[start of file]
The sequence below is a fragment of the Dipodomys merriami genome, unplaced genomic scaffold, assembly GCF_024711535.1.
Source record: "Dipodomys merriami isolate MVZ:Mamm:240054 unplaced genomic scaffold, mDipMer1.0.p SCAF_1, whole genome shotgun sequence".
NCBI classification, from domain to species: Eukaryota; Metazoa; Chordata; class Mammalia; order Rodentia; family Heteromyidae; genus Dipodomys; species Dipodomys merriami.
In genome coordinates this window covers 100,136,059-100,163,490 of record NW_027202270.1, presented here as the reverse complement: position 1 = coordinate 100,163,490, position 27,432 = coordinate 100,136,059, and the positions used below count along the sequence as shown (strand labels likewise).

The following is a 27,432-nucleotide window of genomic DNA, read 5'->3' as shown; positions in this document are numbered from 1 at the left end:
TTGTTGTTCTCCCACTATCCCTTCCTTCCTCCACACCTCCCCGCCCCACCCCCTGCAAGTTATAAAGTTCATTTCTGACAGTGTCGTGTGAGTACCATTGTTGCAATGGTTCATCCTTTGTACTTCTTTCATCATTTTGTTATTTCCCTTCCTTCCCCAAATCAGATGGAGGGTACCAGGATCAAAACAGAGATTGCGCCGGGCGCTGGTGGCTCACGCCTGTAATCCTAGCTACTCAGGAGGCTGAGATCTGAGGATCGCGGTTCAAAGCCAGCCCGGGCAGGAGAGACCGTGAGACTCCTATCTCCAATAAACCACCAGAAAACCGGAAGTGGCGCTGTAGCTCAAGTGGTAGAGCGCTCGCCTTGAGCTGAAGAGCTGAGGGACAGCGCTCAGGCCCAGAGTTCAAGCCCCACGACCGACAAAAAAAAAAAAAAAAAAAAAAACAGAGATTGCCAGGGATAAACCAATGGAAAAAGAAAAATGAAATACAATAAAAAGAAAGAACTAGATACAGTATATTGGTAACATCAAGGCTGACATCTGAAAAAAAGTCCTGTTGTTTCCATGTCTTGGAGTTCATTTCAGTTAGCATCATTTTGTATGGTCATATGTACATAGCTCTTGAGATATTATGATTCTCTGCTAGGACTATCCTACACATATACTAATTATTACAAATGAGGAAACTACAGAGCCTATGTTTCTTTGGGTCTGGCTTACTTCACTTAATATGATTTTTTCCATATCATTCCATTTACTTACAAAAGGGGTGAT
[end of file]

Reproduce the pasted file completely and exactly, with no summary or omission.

The sequence below is a fragment of the Dipodomys merriami genome, unplaced genomic scaffold, assembly GCF_024711535.1.
Source record: "Dipodomys merriami isolate MVZ:Mamm:240054 unplaced genomic scaffold, mDipMer1.0.p SCAF_1, whole genome shotgun sequence".
NCBI classification, from domain to species: Eukaryota; Metazoa; Chordata; class Mammalia; order Rodentia; family Heteromyidae; genus Dipodomys; species Dipodomys merriami.
In genome coordinates this window covers 100,136,059-100,163,490 of record NW_027202270.1, presented here as the reverse complement: position 1 = coordinate 100,163,490, position 27,432 = coordinate 100,136,059, and the positions used below count along the sequence as shown (strand labels likewise).

The following is a 27,432-nucleotide window of genomic DNA, read 5'->3' as shown; positions in this document are numbered from 1 at the left end:
TTGTTGTTCTCCCACTATCCCTTCCTTCCTCCACACCTCCCCGCCCCACCCCCTGCAAGTTATAAAGTTCATTTCTGACAGTGTCGTGTGAGTACCATTGTTGCAATGGTTCATCCTTTGTACTTCTTTCATCATTTTGTTATTTCCCTTCCTTCCCCAAATCAGATGGAGGGTACCAGGATCAAAACAGAGATTGCGCCGGGCGCTGGTGGCTCACGCCTGTAATCCTAGCTACTCAGGAGGCTGAGATCTGAGGATCGCGGTTCAAAGCCAGCCCGGGCAGGAGAGACCGTGAGACTCCTATCTCCAATAAACCACCAGAAAACCGGAAGTGGCGCTGTAGCTCAAGTGGTAGAGCGCTCGCCTTGAGCTGAAGAGCTGAGGGACAGCGCTCAGGCCCAGAGTTCAAGCCCCACGACCGACAAAAAAAAAAAAAAAAAAAAAAACAGAGATTGCCAGGGATAAACCAATGGAAAAAGAAAAATGAAATACAATAAAAAGAAAGAACTAGATACAGTATATTGGTAACATCAAGGCTGACATCTGAAAAAAAGTCCTGTTGTTTCCATGTCTTGGAGTTCATTTCAGTTAGCATCATTTTGTATGGTCATATGTACATAGCTCTTGAGATATTATGATTCTCTGCTAGGACTATCCTACACATATACTAATTATTACAAATGAGGAAACTACAGAGCCTATGTTTCTTTGGGTCTGGCTTACTTCACTTAATATGATTTTTTCCATATCATTCCATTTACTTACAAAAGGGGTGAT